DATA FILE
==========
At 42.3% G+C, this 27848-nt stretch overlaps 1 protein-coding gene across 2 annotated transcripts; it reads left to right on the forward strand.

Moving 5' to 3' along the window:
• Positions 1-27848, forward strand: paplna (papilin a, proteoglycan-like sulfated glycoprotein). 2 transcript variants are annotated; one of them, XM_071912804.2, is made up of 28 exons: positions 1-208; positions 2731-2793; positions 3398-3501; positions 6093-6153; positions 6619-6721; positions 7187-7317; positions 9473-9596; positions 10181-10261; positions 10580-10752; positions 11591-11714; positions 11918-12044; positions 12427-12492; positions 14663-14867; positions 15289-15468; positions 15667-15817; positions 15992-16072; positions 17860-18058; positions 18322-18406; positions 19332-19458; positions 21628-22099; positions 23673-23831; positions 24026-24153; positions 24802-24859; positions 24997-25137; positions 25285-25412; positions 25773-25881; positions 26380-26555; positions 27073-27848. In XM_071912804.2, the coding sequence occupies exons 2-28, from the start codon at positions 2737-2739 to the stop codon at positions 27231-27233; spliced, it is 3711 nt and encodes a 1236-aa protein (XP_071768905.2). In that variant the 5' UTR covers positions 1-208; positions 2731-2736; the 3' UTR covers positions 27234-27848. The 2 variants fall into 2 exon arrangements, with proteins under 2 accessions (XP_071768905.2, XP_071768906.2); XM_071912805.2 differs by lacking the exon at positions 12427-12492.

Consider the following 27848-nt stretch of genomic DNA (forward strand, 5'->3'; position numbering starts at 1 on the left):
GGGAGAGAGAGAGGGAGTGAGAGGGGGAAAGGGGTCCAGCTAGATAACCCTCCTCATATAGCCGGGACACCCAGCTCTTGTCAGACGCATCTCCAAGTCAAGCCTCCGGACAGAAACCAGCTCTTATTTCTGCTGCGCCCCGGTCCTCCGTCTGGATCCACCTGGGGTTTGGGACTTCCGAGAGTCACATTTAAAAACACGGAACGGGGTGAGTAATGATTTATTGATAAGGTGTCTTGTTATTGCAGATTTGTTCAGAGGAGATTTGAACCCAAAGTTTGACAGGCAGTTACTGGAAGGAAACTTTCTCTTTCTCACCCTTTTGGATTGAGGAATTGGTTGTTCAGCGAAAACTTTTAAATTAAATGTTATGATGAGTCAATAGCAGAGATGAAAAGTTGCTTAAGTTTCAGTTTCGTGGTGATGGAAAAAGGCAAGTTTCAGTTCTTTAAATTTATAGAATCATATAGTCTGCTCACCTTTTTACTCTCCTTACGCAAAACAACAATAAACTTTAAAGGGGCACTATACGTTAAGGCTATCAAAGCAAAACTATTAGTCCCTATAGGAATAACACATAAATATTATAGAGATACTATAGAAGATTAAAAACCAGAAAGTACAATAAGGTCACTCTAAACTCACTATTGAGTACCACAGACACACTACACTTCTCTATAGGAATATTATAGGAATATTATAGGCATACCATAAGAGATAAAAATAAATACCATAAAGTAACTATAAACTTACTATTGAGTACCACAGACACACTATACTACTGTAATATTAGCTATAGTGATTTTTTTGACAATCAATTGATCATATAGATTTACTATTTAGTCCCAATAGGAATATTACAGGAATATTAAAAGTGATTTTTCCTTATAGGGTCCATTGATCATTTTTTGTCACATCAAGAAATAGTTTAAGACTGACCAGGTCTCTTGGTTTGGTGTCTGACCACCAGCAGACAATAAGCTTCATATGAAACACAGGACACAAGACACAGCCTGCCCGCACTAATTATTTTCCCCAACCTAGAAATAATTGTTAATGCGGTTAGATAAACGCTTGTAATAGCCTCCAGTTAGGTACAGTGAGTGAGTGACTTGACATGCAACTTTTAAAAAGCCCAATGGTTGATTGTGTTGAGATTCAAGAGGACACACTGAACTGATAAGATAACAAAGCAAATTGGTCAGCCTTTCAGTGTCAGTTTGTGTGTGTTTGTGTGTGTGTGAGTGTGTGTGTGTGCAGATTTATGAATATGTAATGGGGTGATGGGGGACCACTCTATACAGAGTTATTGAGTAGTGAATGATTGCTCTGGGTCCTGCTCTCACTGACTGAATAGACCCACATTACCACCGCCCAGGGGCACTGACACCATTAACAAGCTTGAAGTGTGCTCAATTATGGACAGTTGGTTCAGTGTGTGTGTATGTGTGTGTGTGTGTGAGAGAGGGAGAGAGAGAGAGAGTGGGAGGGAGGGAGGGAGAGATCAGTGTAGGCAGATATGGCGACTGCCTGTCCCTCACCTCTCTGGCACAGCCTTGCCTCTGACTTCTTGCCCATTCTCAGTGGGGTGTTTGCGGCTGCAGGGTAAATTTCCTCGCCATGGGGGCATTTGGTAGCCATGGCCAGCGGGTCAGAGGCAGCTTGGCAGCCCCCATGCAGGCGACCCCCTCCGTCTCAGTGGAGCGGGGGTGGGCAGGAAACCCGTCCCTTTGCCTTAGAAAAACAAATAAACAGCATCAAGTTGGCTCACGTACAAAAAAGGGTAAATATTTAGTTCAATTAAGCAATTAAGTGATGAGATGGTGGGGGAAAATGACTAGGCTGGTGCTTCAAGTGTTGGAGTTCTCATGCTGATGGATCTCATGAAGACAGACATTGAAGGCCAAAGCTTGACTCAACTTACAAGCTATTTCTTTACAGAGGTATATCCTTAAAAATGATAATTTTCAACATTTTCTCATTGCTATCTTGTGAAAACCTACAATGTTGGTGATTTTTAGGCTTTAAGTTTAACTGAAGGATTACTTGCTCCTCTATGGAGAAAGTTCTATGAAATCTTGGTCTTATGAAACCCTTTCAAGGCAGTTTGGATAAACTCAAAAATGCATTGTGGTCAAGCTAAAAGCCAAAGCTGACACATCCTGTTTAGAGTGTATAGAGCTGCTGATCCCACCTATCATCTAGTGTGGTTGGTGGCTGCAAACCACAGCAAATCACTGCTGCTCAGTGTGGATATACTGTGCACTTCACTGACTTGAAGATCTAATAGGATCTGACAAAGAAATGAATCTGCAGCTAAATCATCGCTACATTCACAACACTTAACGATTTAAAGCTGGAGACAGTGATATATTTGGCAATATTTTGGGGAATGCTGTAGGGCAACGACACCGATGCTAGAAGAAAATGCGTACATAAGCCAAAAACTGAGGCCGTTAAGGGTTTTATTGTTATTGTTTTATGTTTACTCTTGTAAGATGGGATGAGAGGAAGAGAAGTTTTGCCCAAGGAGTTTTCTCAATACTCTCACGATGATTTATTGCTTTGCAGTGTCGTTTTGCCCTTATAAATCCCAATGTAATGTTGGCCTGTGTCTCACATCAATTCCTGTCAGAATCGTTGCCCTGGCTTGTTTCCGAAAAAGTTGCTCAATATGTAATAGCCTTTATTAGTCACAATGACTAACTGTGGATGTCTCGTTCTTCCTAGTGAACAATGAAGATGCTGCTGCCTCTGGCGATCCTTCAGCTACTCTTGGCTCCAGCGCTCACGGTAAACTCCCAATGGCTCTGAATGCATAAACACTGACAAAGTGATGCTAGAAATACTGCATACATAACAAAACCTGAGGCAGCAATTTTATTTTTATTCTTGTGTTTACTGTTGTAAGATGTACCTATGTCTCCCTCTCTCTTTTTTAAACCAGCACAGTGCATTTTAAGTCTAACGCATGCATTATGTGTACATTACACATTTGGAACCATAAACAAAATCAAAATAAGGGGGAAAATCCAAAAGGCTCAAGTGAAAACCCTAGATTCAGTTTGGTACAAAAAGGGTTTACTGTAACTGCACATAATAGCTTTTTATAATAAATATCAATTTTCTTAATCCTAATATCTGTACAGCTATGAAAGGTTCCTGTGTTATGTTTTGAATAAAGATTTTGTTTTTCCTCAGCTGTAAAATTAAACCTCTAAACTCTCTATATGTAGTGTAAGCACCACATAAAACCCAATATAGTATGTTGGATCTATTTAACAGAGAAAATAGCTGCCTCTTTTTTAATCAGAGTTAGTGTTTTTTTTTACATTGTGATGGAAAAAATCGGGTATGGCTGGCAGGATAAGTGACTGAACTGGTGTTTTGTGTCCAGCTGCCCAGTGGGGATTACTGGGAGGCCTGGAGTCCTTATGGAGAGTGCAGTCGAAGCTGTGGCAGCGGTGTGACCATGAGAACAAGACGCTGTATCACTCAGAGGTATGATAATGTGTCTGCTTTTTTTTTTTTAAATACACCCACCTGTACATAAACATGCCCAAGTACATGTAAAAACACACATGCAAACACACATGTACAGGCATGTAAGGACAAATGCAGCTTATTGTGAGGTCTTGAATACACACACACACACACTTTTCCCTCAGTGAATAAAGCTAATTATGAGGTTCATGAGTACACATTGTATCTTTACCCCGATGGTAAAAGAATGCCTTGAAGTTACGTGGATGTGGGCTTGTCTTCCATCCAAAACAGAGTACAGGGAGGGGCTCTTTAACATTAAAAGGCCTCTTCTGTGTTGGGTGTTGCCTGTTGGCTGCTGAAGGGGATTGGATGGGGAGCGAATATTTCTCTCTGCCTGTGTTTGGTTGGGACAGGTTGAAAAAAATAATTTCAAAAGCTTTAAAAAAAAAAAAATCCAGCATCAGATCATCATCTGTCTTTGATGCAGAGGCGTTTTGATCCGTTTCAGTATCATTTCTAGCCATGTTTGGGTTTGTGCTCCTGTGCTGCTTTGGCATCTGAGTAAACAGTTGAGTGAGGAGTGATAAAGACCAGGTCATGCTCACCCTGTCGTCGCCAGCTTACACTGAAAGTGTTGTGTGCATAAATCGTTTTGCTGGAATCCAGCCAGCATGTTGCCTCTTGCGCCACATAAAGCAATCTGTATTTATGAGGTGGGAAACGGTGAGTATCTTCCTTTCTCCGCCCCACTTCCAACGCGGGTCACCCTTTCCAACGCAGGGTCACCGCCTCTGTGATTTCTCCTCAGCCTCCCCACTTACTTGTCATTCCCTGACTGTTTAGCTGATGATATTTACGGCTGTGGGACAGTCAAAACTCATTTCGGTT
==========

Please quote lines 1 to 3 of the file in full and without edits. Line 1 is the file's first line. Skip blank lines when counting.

At 42.3% G+C, this 27848-nt stretch overlaps 1 protein-coding gene across 2 annotated transcripts; it reads left to right on the forward strand.

Moving 5' to 3' along the window:
• Positions 1-27848, forward strand: paplna (papilin a, proteoglycan-like sulfated glycoprotein). 2 transcript variants are annotated; one of them, XM_071912804.2, is made up of 28 exons: positions 1-208; positions 2731-2793; positions 3398-3501; positions 6093-6153; positions 6619-6721; positions 7187-7317; positions 9473-9596; positions 10181-10261; positions 10580-10752; positions 11591-11714; positions 11918-12044; positions 12427-12492; positions 14663-14867; positions 15289-15468; positions 15667-15817; positions 15992-16072; positions 17860-18058; positions 18322-18406; positions 19332-19458; positions 21628-22099; positions 23673-23831; positions 24026-24153; positions 24802-24859; positions 24997-25137; positions 25285-25412; positions 25773-25881; positions 26380-26555; positions 27073-27848. In XM_071912804.2, the coding sequence occupies exons 2-28, from the start codon at positions 2737-2739 to the stop codon at positions 27231-27233; spliced, it is 3711 nt and encodes a 1236-aa protein (XP_071768905.2). In that variant the 5' UTR covers positions 1-208; positions 2731-2736; the 3' UTR covers positions 27234-27848. The 2 variants fall into 2 exon arrangements, with proteins under 2 accessions (XP_071768905.2, XP_071768906.2); XM_071912805.2 differs by lacking the exon at positions 12427-12492.